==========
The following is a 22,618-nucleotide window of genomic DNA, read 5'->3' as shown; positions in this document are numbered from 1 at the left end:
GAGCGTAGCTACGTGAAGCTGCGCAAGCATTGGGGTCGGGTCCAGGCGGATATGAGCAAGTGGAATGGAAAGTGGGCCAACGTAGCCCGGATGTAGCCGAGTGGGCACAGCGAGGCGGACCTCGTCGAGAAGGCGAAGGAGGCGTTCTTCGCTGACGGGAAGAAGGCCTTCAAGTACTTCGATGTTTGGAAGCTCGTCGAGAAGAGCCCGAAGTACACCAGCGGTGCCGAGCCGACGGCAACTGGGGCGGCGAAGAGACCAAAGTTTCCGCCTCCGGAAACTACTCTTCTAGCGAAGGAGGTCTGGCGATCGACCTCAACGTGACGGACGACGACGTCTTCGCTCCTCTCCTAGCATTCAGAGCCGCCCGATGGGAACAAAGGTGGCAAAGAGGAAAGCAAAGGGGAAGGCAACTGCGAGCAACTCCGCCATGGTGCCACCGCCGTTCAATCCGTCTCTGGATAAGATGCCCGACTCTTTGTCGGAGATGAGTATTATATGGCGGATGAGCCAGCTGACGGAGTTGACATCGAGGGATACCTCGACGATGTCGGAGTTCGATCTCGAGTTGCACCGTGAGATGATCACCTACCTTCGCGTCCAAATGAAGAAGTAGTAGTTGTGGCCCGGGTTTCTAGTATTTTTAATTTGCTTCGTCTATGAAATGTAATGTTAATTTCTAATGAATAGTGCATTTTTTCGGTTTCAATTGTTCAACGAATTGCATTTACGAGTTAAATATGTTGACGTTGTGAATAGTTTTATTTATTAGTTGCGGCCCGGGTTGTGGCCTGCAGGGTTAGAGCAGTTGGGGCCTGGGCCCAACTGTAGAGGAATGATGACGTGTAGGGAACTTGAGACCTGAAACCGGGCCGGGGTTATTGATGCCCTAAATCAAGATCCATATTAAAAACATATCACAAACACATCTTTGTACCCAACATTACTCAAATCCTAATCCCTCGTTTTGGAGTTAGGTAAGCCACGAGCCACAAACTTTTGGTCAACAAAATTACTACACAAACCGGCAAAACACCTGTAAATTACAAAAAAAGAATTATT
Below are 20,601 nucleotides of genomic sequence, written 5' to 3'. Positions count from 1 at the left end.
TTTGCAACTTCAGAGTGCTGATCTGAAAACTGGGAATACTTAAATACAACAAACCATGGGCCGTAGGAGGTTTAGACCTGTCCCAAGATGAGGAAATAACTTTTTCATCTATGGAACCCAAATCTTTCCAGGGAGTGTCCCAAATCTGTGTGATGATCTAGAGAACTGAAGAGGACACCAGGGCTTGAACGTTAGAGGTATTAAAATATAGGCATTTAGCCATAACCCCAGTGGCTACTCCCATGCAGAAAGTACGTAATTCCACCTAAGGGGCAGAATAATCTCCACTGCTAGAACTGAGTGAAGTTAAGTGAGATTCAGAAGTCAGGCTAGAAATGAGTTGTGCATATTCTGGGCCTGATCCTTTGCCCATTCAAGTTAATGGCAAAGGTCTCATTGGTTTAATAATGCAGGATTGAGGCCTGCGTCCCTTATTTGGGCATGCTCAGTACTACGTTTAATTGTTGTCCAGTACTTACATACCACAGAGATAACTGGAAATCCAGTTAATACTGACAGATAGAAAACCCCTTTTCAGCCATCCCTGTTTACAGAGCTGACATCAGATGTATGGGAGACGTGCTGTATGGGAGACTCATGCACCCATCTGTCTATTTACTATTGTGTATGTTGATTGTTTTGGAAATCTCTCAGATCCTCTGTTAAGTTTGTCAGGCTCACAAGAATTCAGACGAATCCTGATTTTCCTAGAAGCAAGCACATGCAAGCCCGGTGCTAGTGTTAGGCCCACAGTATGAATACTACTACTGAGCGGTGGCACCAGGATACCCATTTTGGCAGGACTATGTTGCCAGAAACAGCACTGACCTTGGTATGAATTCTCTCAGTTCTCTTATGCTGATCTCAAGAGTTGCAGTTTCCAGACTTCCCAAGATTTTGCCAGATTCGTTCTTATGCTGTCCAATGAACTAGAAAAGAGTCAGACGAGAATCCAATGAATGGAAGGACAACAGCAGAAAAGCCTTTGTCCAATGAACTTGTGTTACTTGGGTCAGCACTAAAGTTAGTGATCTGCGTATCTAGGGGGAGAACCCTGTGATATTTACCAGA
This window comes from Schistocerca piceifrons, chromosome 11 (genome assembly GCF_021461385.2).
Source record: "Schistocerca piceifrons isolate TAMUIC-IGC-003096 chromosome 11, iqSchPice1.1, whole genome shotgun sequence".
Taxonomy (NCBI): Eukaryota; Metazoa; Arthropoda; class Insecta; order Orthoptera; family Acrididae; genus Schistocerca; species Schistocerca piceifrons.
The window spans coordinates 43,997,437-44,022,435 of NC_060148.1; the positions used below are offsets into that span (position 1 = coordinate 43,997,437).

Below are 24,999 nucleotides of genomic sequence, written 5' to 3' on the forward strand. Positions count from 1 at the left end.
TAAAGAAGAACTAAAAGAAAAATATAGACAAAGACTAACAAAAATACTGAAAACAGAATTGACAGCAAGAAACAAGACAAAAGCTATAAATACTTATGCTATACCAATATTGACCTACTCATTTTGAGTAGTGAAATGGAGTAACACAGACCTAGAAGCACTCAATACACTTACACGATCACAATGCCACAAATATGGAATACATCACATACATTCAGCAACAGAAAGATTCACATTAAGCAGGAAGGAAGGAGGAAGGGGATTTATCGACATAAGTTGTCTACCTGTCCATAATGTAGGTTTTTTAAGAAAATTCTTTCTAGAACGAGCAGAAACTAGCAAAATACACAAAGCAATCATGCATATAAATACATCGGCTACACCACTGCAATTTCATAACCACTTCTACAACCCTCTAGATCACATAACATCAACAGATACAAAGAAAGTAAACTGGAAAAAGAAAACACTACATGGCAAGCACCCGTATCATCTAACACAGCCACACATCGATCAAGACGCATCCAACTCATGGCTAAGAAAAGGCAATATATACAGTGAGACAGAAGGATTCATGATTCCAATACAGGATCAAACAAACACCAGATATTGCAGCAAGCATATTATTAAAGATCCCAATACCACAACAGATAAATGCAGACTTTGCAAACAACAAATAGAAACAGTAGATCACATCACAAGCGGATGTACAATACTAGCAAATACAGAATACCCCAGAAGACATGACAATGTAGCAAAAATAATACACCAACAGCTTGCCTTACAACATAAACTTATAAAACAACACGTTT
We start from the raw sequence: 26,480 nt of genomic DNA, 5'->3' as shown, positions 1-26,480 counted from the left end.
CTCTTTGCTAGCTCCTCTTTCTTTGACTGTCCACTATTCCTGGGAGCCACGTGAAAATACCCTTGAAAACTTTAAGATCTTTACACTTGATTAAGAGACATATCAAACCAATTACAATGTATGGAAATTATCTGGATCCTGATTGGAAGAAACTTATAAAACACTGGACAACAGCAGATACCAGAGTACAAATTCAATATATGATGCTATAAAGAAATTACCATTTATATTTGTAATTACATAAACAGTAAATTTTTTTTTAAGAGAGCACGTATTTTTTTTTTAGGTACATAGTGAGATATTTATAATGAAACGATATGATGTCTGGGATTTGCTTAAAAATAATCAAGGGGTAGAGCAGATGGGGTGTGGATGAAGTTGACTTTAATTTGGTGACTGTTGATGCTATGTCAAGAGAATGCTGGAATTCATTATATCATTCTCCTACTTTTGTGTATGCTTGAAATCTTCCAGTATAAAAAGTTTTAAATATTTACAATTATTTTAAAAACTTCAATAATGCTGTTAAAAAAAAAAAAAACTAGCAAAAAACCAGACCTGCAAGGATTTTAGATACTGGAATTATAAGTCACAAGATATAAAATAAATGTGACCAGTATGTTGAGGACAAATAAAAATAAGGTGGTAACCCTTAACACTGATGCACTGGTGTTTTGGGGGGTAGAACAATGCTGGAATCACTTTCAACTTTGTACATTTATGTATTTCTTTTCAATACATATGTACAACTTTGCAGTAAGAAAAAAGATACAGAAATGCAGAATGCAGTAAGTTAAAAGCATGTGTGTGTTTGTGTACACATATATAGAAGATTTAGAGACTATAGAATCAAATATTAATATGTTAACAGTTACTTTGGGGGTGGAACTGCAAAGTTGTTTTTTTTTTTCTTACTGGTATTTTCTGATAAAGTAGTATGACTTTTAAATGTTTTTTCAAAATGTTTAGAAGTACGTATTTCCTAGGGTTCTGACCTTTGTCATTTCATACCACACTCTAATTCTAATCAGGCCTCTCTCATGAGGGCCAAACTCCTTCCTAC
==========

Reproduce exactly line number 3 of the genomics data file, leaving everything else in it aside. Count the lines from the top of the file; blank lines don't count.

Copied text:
Below are 20,601 nucleotides of genomic sequence, written 5' to 3'. Positions count from 1 at the left end.